The Structure of First-Order Causality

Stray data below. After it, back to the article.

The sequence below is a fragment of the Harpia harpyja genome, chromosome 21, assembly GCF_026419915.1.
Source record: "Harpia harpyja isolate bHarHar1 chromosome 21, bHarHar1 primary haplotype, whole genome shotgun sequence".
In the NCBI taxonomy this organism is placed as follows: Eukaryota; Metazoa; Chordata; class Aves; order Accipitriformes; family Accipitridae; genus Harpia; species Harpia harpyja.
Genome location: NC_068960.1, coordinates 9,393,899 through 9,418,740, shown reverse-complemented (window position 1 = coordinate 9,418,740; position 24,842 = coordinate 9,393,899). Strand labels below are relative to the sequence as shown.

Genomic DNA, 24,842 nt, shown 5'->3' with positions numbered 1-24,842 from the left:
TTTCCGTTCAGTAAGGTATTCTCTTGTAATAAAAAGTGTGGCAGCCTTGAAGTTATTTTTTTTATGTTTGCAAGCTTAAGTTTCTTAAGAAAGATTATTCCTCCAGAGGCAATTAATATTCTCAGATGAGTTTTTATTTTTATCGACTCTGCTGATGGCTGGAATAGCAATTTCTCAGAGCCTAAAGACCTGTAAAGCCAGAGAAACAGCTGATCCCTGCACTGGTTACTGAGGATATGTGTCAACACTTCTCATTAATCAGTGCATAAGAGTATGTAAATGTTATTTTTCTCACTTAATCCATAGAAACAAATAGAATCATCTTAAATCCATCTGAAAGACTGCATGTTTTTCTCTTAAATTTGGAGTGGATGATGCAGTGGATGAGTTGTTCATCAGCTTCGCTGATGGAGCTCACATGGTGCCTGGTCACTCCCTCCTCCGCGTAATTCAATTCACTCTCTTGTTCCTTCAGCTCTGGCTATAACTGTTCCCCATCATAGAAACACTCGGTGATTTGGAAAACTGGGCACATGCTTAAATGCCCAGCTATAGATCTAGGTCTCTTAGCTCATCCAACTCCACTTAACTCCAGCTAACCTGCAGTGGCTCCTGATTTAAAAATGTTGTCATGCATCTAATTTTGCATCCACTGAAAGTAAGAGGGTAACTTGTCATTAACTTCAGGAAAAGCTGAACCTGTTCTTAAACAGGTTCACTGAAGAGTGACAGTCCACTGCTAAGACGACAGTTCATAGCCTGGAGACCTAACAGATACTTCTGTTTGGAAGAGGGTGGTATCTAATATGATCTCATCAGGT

Game semantics describe the interactive behavior of proofs by interpreting formulas as games on which proofs induce strategies. Such a semantics is introduced here for capturing dependencies induced by quantifications in first-order propositional logic. One of the main difficulties that has to be faced during the elaboration of this kind of semantics is to characterize definable strategies, that is strategies which actually behave like a proof. This is usually done by restricting the model to strategies satisfying subtle combinatorial conditions, whose preservation under composition is often difficult to show. Here, we present an original methodology to achieve this task, which requires to combine advanced tools from game semantics, rewriting theory and categorical algebra. We introduce a diagrammatic presentation of the monoidal category of definable strategies of our model, by the means of generators and relations: those strategies can be generated from a finite set of atomic strategies and the equality between strategies admits a finite axiomatization, this equational structure corresponding to a polarized variation of the notion of bialgebra. This work thus bridges algebra and denotational semantics in order to reveal the structure of dependencies induced by first-order quantifiers, and lays the foundations for a mechanized analysis of causality in programming languages.